Remarks at the Panel Discussion on International Migration and Development
New York, 25 June 2013
Special Representative of the Secretary-General,
Ladies and gentlemen,
It is my pleasure to welcome you to the panel discussion on international migration and development, organized in preparation for the 2013 High‑level Dialogue on International Migration and Development later this year.
I especially welcome our distinguished speakers, panelists and moderators and want to thank them for sharing their perspectives with us here today.
I am delighted that we will have a full day to exchange views with experts, senior officials, migrants, civil society and the business community. This is a timely meeting, and I hope our discussions will be fruitful.
It is timely, because we are less than four months away from the second High-level Dialogue. This panel discussion should assist all of you in preparing your positions and interventions for that event, based on the latest evidence and information. I urge you to take advantage of the expertise we have assembled in the room today.
Let us strive to make today’s meeting fruitful, because this is the only mandated preparatory event for the High-level Dialogue within the General Assembly.
The panelists will present the latest evidence on migration and development, identify good practices, provide fresh insights, and identify concrete recommendations for the 2013 High-level Dialogue and beyond. I encourage you to seize this opportunity and to report major findings to your capitals, so that we are well prepared in October.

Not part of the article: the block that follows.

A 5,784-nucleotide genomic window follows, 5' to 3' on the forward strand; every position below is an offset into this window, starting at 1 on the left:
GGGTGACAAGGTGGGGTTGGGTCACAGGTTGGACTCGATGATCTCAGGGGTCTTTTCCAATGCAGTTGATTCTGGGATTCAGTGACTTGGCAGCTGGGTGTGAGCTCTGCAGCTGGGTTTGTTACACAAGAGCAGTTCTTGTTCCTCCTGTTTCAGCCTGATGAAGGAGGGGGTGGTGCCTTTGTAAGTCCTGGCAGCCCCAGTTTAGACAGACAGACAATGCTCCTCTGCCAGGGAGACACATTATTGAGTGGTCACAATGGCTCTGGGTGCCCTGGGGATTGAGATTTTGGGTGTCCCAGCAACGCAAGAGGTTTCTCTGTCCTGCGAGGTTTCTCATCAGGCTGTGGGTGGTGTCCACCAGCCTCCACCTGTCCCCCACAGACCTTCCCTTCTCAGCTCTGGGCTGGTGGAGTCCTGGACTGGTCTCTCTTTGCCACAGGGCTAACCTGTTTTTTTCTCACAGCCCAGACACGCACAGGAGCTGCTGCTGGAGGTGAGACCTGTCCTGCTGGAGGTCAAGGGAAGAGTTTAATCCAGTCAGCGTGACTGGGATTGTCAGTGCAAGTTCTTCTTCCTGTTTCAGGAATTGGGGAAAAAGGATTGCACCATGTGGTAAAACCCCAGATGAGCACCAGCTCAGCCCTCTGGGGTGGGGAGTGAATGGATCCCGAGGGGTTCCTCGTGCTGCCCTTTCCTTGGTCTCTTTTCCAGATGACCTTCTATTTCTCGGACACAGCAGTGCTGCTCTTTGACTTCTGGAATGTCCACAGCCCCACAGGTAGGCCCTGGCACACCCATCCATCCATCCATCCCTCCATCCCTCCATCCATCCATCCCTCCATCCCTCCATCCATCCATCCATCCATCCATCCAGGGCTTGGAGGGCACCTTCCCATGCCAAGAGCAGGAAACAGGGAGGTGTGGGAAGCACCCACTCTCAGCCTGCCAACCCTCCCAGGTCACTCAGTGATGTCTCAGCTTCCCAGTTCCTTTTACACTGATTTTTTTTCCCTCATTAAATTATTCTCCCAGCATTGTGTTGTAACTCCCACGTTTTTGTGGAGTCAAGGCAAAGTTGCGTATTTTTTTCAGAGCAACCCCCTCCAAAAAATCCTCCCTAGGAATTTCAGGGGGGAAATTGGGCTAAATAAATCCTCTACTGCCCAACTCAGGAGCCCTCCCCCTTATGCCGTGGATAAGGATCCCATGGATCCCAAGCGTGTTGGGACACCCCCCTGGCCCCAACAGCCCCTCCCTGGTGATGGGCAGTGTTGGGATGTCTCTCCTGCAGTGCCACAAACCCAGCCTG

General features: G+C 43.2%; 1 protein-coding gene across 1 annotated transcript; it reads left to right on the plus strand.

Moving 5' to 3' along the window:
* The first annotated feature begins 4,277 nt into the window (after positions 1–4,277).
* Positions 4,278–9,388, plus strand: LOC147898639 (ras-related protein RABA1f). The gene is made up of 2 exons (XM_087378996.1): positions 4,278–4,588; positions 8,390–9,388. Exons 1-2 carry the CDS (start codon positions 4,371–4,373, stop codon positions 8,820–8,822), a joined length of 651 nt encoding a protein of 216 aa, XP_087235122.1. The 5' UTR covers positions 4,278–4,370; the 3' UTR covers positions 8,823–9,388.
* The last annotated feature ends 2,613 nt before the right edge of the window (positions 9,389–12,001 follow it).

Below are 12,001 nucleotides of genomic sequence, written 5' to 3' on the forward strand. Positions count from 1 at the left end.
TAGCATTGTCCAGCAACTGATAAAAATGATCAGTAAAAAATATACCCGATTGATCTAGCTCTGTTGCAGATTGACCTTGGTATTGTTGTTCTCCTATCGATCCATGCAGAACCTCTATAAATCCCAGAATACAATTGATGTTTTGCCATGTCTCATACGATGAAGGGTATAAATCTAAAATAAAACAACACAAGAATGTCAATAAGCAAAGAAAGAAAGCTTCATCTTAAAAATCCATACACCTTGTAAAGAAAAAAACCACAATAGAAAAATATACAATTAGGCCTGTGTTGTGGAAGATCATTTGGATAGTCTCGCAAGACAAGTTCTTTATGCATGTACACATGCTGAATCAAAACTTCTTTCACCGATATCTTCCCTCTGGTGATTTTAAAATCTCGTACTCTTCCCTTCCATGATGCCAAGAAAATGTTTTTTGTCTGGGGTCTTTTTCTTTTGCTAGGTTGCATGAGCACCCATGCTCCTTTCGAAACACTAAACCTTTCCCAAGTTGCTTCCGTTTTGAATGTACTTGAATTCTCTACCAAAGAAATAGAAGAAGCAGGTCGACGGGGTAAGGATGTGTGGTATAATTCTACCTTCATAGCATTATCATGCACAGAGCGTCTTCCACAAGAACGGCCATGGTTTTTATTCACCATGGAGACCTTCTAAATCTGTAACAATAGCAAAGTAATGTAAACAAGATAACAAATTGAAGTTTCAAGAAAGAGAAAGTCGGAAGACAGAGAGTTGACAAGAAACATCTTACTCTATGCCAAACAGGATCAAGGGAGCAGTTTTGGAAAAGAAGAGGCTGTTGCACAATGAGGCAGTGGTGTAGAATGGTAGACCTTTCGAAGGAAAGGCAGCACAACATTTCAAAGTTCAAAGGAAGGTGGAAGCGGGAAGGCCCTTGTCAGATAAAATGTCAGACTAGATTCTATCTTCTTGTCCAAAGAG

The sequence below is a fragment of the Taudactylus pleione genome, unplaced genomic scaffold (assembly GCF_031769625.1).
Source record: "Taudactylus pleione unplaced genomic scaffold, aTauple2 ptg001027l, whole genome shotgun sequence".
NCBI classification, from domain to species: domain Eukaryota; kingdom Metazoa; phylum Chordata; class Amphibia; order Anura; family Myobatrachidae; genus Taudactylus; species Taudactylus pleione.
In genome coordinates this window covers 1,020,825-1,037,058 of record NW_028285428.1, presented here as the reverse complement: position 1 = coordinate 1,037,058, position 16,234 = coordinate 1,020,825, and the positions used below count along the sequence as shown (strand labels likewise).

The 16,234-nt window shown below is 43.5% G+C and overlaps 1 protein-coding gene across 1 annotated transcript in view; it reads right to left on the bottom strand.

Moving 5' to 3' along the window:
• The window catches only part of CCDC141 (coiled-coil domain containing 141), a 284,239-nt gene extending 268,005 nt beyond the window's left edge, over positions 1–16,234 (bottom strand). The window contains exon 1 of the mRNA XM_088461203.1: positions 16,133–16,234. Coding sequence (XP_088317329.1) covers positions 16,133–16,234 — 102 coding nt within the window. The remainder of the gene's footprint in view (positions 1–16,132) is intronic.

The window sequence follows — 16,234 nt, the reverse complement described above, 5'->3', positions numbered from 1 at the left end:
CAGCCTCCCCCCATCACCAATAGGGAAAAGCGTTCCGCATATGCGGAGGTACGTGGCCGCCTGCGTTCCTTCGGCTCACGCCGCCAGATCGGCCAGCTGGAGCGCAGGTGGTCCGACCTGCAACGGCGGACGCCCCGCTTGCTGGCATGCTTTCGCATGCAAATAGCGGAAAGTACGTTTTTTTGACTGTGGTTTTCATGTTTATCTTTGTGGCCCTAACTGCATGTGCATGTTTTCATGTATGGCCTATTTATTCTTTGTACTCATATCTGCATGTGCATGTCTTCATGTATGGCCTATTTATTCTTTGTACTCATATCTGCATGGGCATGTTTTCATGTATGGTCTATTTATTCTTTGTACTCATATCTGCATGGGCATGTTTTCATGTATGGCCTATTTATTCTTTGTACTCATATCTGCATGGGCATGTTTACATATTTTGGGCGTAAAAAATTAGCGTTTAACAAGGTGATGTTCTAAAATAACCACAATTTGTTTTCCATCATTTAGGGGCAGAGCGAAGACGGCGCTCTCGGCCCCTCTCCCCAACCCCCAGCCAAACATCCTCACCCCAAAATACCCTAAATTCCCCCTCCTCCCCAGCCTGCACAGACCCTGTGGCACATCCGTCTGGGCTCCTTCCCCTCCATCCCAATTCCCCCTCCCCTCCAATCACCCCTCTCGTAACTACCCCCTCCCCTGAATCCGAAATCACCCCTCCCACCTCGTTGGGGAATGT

We have come far since the first High-level Dialogue in 2006. We have learned more about the complex relationships linking international migration and development. We have also learned more — often from each other — about good practices for harnessing the benefits and for addressing the challenges of international migration.
The facts are clear:
- The number of international migrants has never been greater.
- All countries are affected migration.
- Migration will have a noticeable impact on overall population change.
Migration patterns have become more complex, with some people moving permanently, and others moving back and forth for temporary or seasonal employment. Some move for jobs or to reunite with family members, while other move to escape poverty, violence and conflict, or in the aftermath of natural disasters or environmental changes.
In short, more people are on the move, they move more often, and they move over greater distances. Migration affects those who move, those who stay behind, and those who reside in the country of destination.
Today, migration is truly a global issue that requires global attention.
Previously, migration was typically viewed as problem to be solved — as if the goal were zero migration. For example, the emigration of highly‑skilled migrants was often characterized solely as “brain drain”.
Today the debate has been advanced by numerous studies, which have brought a more nuanced understanding. While "brain drain" continues to pose a challenge for small developing countries, we now recognize the development potential of the diaspora — as entrepreneurs, inventors or investors — in countries of origin and destination.